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Counter-Attack

by
 We’d gained our first objective hours before 
While dawn broke like a face with blinking eyes, 
Pallid, unshaved and thirsty, blind with smoke.
Things seemed all right at first.
We held their line, With bombers posted, Lewis guns well placed, And clink of shovels deepening the shallow trench.
The place was rotten with dead; green clumsy legs High-booted, sprawled and grovelled along the saps And trunks, face downward, in the sucking mud, Wallowed like trodden sand-bags loosely filled; And naked sodden buttocks, mats of hair, Bulged, clotted heads slept in the plastering slime.
And then the rain began,—the jolly old rain! A yawning soldier knelt against the bank, Staring across the morning blear with fog; He wondered when the Allemands would get busy; And then, of course, they started with five-nines Traversing, sure as fate, and never a dud.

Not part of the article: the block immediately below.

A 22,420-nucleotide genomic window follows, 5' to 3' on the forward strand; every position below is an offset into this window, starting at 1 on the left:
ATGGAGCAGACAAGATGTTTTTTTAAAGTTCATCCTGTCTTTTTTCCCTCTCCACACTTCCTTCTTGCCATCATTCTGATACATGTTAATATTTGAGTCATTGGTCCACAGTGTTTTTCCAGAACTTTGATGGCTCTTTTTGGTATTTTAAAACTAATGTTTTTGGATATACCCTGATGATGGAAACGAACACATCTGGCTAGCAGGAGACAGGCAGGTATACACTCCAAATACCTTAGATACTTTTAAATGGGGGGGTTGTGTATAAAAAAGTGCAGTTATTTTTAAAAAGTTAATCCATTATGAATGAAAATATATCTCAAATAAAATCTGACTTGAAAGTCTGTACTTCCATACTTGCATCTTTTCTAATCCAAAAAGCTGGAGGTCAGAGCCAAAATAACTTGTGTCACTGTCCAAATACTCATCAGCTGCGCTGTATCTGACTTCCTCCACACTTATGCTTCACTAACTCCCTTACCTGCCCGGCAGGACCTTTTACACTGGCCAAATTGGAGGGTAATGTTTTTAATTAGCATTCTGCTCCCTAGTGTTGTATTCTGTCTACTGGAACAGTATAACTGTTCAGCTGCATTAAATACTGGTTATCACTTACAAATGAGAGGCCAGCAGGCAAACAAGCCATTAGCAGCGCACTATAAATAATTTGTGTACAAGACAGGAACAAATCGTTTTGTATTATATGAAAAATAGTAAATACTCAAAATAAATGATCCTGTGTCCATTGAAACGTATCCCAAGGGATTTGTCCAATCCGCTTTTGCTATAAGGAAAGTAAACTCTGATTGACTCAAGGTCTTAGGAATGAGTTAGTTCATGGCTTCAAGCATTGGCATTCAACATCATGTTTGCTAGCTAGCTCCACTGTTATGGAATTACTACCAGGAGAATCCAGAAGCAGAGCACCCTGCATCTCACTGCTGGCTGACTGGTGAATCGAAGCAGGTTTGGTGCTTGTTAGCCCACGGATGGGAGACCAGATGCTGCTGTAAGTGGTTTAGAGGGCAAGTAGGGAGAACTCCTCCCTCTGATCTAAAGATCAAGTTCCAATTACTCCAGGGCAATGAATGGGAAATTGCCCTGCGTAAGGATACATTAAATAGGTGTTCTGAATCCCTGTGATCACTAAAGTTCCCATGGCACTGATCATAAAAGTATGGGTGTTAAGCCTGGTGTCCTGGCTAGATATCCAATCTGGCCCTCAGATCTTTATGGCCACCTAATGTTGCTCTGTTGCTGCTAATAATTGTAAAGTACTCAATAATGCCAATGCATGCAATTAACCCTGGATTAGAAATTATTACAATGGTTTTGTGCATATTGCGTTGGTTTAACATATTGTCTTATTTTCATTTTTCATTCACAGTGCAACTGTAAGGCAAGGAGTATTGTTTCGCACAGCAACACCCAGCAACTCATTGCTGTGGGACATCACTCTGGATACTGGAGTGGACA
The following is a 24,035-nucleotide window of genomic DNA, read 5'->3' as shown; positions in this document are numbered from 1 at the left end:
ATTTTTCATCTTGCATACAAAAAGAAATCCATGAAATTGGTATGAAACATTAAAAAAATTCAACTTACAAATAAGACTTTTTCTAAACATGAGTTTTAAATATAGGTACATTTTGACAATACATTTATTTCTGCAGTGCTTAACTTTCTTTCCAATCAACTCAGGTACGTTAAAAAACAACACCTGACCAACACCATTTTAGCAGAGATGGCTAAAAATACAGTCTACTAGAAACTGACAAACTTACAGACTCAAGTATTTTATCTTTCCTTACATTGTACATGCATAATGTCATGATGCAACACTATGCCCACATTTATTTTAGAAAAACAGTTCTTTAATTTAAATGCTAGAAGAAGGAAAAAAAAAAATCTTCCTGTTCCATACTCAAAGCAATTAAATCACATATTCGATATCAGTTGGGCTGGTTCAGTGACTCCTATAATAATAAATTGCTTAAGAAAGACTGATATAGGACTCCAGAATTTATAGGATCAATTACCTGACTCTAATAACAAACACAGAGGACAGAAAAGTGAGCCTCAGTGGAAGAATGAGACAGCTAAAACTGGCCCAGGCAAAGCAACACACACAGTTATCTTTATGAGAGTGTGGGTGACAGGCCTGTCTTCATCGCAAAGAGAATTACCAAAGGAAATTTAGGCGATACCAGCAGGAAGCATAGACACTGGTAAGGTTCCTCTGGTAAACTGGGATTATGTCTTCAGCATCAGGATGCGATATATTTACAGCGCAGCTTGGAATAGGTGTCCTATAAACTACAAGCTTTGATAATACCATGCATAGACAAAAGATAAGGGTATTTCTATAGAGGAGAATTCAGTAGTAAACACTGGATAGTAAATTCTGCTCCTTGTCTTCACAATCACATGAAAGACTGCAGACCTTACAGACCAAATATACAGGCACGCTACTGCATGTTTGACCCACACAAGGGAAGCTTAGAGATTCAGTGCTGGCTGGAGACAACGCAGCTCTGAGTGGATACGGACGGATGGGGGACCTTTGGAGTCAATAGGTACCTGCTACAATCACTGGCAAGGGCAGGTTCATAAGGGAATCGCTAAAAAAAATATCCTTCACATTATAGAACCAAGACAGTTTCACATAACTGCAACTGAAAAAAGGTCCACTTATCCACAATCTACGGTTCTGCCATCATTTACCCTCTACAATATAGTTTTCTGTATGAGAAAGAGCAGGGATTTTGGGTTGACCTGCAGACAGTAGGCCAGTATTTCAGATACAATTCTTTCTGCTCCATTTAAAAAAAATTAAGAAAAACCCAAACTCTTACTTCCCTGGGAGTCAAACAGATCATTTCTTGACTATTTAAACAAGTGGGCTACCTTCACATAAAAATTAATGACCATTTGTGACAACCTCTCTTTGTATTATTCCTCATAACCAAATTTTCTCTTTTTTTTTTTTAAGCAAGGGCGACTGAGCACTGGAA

Mute in the clamour of shells he watched them burst Spouting dark earth and wire with gusts from hell, While posturing giants dissolved in drifts of smoke.
He crouched and flinched, dizzy with galloping fear, Sick for escape,—loathing the strangled horror And butchered, frantic gestures of the dead.
An officer came blundering down the trench: ‘Stand-to and man the fire-step!’ On he went.
.
.
Gasping and bawling, ‘Fire-step .
.
.
counter-attack!’ Then the haze lifted.
Bombing on the right Down the old sap: machine-guns on the left; And stumbling figures looming out in front.
‘O Christ, they’re coming at us!’ Bullets spat, And he remembered his rifle .
.
.
rapid fire.
.
.
And started blazing wildly .
.
.
then a bang Crumpled and spun him sideways, knocked him out To grunt and wriggle: none heeded him; he choked And fought the flapping veils of smothering gloom, Lost in a blurred confusion of yells and groans.
.
.
Down, and down, and down, he sank and drowned, Bleeding to death.
The counter-attack had failed.

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